Metropolitan Opera General Manager Peter Gelb On Canceling Putin, Not Pushkin | Playbill

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Classic Arts Features Metropolitan Opera General Manager Peter Gelb On Canceling Putin, Not Pushkin

Gelb discusses the responsibilities of arts institutions in the midst of global conflict.

Peter Gelb Brigitte Lacombe

As the war in Ukraine raged, Metropolitan Opera General Manager Peter Gelb spoke to the Met’s Matt Dobkin about the urgent need to take artistic and political stances in the midst of global conflict.

It seems that as soon as Putin invaded Ukraine, the Met sprang into action.
Yes, with Putin’s onslaught, the Met immediately came to Ukraine’s defense with words and deeds. We played the Ukrainian national anthem as soon as we reopened the second half of our season on February 28, a few days after the invasion began. And on March 14, we presented “A Concert for Ukraine” to help rally support for those suffering the horrendous impact of Putin’s war against the innocent citizens of Ukraine. We also suspended our co-production relationship with the Bolshoi and even had to sever ties with opera’s most famous star.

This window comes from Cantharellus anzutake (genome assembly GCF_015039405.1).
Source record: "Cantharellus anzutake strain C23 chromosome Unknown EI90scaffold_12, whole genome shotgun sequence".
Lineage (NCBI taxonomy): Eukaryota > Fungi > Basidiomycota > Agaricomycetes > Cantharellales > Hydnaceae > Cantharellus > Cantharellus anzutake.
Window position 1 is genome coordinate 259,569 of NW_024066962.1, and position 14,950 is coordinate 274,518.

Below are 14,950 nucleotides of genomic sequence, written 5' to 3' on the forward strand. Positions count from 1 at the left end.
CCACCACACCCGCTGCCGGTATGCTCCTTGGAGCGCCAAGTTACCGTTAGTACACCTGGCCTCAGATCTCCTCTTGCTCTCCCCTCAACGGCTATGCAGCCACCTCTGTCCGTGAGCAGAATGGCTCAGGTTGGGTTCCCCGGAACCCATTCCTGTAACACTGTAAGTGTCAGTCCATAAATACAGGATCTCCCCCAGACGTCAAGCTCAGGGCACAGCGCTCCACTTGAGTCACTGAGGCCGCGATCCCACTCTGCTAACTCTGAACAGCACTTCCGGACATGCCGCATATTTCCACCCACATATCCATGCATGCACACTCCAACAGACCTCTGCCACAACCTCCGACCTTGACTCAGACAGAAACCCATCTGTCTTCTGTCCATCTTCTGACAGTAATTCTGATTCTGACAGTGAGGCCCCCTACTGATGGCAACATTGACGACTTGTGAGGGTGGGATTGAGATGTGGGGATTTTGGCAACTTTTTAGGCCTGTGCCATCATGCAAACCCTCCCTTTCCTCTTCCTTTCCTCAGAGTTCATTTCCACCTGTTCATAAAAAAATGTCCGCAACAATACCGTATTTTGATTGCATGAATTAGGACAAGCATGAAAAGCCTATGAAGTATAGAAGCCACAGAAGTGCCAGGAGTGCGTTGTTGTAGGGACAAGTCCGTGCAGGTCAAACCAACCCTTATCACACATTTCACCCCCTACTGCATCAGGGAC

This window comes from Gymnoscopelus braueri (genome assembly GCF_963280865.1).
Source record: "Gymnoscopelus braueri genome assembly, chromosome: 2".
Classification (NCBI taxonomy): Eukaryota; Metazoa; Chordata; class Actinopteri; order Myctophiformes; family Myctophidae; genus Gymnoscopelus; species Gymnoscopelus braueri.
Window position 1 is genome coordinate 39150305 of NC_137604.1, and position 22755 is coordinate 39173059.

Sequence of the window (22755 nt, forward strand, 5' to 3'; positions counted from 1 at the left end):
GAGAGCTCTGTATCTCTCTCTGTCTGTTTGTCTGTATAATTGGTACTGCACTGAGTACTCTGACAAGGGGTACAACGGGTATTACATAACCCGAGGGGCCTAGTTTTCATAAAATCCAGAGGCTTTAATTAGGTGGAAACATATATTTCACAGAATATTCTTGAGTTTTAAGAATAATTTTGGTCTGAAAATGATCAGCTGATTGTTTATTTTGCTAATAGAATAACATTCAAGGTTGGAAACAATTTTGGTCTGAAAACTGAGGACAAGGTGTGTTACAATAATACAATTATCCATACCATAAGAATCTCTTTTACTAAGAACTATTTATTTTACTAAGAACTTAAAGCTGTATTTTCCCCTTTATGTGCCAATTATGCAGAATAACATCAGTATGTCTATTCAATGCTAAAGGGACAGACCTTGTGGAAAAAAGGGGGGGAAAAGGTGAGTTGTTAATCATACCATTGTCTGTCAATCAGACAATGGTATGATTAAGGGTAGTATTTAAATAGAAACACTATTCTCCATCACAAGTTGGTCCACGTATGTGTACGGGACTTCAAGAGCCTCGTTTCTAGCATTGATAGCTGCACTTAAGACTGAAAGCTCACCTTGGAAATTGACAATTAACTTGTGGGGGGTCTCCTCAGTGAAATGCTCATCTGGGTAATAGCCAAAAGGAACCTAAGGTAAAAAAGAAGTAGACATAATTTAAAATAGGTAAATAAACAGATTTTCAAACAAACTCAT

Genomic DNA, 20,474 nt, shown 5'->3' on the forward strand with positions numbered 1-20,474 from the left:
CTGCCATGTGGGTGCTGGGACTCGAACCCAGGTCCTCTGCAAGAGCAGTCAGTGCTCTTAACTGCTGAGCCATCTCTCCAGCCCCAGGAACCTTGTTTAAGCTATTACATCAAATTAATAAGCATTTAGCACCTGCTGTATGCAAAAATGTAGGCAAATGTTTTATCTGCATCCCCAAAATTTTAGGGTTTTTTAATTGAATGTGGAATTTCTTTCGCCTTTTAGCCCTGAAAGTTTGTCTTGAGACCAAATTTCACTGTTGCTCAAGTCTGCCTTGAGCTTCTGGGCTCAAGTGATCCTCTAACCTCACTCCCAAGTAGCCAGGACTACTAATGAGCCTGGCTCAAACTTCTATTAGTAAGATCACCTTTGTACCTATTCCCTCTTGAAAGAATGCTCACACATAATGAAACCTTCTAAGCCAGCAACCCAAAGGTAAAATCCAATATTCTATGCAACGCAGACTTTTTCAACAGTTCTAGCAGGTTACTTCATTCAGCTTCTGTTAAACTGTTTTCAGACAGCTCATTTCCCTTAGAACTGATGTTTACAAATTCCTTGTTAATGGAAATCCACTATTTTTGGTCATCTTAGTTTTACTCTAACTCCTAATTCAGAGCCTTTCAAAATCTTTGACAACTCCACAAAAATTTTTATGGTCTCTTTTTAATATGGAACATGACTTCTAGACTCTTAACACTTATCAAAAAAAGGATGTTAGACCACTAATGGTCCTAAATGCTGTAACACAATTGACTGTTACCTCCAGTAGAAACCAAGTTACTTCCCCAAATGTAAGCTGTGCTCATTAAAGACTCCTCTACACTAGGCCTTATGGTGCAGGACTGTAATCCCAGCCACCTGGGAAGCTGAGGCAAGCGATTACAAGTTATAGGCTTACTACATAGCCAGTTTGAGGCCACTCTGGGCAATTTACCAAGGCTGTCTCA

The Metropolitan Opera displays the colors of the Ukrainian flag on the night of “A Concert for Ukraine” Jonathan Tichler / Met Opera

In general, do you feel that politics have a place in art?
Throughout my career, I’ve always believed in the value and importance of politically charged cultural exchange, whether in Russia or China or elsewhere.

How has this manifested in Russia, specifically?
Well, in 1986, as a young classical music manager, I organized Vladimir Horowitz’s historic return to the Soviet Union at a moment when relations had just begun to thaw between Reagan and Gorbachev. Later, I made the documentary film Soldiers of Music, about Mstislav Rostropovich’s return from exile after Leonid Brezhnev had thrown him and Aleksandr Solzhenitsyn out of the country. That title comes from Rostropovich’s own belief that in times of political crisis, artists must always step up and be, in his words, “soldiers of music.” That’s something that has always stayed with me.

Do things feel different now, though?
Absolutely. In the past, even when political tensions between nations grew ugly, artistic endeavors rose above the din. But Putin’s murderous actions are the playbook of Hitler, not the Cold War. He has now made it impossible for the Met to work with his artistic cronies or those cultural entities he subsidizes. This doesn’t mean the Met will stop presenting Russian operas or engaging other Russian artists. They are not his accomplices. This month, we are performing Eugene Onegin, Tchaikovsky’s masterpiece, starring some leading Russian artists, whom we are proud to present on our stage.

So the Met is not cutting all ties to the Russian operatic tradition, in other words?
By no means. We will continue to honor Russian art and artists. We’re canceling Putin, not Pushkin.

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